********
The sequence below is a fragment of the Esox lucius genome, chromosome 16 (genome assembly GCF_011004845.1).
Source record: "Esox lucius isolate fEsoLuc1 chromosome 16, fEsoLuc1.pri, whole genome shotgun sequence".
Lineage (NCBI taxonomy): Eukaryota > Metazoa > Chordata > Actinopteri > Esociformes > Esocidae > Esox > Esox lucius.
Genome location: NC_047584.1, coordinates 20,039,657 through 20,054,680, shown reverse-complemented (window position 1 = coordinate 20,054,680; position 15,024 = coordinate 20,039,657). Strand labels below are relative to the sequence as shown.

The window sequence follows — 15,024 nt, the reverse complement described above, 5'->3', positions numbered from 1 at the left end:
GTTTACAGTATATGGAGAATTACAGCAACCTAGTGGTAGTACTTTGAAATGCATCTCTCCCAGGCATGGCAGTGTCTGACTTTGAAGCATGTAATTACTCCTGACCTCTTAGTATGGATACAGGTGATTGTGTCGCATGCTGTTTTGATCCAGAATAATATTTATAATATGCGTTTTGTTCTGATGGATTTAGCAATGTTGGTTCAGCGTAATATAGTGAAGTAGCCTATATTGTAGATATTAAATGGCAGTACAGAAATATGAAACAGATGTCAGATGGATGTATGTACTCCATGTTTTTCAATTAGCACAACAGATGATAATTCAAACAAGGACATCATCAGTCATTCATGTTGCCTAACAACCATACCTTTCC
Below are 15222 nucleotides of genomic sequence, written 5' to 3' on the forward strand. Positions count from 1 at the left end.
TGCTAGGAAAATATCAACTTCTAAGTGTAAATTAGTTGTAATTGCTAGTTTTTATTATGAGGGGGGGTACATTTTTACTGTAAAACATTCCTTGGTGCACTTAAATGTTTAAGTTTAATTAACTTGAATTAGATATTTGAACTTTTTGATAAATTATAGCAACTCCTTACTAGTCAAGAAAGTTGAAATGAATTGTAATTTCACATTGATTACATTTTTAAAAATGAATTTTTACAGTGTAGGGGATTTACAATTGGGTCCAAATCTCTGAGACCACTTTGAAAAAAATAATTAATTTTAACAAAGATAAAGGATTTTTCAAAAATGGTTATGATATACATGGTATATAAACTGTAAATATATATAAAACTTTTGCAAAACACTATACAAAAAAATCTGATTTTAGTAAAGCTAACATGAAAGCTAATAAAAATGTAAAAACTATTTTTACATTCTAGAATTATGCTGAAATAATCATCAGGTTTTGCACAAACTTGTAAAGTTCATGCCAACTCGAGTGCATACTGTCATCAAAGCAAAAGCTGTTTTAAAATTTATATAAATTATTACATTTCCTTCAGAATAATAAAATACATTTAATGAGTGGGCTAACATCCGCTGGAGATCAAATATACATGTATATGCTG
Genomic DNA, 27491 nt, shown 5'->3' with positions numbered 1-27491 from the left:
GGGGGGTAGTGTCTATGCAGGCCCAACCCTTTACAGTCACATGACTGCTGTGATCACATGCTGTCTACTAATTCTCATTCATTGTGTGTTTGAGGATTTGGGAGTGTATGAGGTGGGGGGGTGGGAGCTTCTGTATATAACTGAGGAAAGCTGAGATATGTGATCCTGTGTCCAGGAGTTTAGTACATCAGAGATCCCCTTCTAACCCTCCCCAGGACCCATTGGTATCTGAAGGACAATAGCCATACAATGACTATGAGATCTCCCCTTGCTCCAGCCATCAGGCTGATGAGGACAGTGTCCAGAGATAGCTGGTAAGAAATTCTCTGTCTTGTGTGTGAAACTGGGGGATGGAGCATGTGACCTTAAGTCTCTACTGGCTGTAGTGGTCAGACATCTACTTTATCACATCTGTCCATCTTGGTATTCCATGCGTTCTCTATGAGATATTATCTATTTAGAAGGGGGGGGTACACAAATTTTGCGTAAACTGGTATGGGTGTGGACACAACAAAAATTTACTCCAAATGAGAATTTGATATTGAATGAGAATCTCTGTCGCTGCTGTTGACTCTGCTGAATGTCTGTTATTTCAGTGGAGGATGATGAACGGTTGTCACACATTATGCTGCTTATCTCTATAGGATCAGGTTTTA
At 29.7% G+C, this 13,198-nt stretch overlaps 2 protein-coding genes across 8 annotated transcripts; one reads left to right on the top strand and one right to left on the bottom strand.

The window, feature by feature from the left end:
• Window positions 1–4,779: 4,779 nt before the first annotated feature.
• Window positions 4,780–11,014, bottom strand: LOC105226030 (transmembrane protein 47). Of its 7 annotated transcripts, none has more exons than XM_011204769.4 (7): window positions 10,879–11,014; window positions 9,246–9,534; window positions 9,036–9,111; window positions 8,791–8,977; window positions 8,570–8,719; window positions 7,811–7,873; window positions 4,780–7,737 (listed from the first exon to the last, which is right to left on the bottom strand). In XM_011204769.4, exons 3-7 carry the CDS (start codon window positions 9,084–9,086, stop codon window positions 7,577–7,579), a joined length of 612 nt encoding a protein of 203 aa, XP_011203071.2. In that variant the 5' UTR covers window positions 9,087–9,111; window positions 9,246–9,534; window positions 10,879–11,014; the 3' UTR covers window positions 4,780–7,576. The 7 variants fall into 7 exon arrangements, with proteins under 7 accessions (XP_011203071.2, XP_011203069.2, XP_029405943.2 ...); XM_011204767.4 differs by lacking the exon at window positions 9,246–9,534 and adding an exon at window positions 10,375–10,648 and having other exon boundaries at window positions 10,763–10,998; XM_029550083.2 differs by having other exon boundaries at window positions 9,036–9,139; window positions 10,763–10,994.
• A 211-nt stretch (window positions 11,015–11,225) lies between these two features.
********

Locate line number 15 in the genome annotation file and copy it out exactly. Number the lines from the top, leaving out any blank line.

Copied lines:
• A 211-nt stretch (window positions 11,015–11,225) lies between these two features.